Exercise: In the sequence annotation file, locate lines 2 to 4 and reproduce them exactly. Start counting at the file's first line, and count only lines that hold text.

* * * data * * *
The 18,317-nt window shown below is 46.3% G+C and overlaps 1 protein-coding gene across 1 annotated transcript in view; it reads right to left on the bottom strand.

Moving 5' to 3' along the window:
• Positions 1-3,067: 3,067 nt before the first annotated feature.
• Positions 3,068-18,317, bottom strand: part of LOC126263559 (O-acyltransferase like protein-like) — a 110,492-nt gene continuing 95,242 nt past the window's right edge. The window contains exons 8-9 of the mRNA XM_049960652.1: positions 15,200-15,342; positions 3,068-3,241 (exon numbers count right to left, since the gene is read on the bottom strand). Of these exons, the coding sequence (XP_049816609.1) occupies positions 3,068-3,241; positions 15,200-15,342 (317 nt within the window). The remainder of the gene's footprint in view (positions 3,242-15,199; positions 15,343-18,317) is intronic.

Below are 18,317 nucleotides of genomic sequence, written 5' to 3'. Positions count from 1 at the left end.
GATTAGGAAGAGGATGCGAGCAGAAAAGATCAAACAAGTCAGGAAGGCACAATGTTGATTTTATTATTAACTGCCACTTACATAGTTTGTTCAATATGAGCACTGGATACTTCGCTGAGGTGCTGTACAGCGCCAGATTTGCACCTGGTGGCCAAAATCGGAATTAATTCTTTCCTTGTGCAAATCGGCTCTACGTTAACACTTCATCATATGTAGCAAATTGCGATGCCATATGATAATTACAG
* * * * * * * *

Moving 5' to 3' along the window:
• Positions 1-3,067: 3,067 nt before the first annotated feature.
• Positions 3,068-18,317, bottom strand: part of LOC126263559 (O-acyltransferase like protein-like) — a 110,492-nt gene continuing 95,242 nt past the window's right edge. The window contains exons 8-9 of the mRNA XM_049960652.1: positions 15,200-15,342; positions 3,068-3,241 (exon numbers count right to left, since the gene is read on the bottom strand). Of these exons, the coding sequence (XP_049816609.1) occupies positions 3,068-3,241; positions 15,200-15,342 (317 nt within the window). The remainder of the gene's footprint in view (positions 3,242-15,199; positions 15,343-18,317) is intronic.